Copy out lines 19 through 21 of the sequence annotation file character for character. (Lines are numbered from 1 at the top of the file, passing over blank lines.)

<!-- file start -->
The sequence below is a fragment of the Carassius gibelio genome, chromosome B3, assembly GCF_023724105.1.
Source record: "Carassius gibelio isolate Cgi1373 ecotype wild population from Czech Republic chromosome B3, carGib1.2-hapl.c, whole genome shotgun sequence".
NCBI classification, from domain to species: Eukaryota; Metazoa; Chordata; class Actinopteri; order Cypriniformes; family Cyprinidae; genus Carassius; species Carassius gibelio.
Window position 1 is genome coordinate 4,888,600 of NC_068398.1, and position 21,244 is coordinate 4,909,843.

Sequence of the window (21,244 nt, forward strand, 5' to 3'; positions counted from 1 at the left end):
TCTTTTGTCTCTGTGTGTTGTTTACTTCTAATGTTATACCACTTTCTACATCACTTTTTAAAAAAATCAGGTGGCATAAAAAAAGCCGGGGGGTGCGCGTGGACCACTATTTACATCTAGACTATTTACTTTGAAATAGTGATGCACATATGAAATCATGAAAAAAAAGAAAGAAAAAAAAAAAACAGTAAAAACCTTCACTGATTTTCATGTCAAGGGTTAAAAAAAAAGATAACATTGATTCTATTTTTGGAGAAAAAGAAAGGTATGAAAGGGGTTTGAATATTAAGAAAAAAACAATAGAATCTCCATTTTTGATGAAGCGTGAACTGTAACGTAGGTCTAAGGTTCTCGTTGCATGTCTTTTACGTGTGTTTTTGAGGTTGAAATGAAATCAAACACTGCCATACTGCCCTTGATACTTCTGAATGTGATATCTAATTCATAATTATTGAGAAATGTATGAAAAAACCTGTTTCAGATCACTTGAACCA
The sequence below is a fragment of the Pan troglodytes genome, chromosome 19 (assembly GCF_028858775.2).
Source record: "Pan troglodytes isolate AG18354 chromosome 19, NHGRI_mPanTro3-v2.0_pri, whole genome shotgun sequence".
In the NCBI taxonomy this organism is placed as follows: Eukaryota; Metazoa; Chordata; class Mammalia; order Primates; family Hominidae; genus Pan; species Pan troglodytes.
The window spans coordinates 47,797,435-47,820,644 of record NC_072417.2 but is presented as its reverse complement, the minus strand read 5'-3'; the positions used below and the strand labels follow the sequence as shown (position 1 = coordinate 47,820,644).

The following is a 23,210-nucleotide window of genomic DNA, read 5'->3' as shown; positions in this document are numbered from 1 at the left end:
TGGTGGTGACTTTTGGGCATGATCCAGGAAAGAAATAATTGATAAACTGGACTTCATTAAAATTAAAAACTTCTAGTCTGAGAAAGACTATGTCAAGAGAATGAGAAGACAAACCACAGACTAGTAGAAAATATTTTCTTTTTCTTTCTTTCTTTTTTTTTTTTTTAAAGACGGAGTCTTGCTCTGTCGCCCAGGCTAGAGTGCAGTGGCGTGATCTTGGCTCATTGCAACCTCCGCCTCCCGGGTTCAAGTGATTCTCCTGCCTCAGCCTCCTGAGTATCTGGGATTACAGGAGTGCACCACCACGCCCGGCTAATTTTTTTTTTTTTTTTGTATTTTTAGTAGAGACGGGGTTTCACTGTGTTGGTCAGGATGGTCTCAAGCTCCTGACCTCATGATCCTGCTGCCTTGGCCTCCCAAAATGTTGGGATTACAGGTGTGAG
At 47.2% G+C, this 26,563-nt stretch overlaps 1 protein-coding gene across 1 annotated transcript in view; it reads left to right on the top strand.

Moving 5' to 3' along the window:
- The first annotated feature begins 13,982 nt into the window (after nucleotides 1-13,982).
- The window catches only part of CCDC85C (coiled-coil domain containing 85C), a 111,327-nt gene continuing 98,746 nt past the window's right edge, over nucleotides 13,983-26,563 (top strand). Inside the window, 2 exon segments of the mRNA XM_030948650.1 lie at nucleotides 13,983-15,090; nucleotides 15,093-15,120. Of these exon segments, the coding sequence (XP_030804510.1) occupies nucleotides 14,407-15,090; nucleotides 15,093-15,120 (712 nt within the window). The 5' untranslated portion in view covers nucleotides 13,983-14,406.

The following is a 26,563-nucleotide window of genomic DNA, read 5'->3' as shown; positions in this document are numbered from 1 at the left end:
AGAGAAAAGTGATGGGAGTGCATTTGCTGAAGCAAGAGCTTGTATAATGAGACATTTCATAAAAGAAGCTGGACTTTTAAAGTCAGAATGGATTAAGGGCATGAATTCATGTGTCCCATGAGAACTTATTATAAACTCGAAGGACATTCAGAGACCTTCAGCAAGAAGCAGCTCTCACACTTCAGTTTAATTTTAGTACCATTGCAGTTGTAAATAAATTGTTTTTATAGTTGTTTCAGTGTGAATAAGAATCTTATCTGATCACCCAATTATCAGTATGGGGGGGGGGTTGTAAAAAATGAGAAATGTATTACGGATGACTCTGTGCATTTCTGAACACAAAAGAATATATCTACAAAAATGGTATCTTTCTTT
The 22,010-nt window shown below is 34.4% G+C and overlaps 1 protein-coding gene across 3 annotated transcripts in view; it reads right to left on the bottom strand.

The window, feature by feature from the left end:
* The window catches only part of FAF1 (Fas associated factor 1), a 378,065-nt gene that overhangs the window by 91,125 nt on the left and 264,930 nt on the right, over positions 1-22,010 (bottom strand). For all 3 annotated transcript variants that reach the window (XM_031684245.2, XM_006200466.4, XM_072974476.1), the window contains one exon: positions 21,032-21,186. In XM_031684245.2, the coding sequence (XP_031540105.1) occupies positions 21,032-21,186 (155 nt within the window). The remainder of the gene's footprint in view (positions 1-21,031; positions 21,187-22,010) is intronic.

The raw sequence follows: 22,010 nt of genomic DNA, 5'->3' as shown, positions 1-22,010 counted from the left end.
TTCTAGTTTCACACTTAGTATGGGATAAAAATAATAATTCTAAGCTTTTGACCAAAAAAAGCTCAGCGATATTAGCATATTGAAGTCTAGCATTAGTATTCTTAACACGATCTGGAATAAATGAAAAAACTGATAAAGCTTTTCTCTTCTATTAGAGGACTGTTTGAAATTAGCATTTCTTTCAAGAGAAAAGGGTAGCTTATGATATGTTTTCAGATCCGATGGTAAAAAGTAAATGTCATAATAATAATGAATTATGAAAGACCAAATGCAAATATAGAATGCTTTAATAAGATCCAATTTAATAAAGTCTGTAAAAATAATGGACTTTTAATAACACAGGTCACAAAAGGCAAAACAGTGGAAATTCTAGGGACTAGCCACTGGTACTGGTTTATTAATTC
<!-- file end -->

The 22,010-nt window shown below is 34.4% G+C and overlaps 1 protein-coding gene across 3 annotated transcripts in view; it reads right to left on the bottom strand.

The window, feature by feature from the left end:
* The window catches only part of FAF1 (Fas associated factor 1), a 378,065-nt gene that overhangs the window by 91,125 nt on the left and 264,930 nt on the right, over positions 1-22,010 (bottom strand). For all 3 annotated transcript variants that reach the window (XM_031684245.2, XM_006200466.4, XM_072974476.1), the window contains one exon: positions 21,032-21,186. In XM_031684245.2, the coding sequence (XP_031540105.1) occupies positions 21,032-21,186 (155 nt within the window). The remainder of the gene's footprint in view (positions 1-21,031; positions 21,187-22,010) is intronic.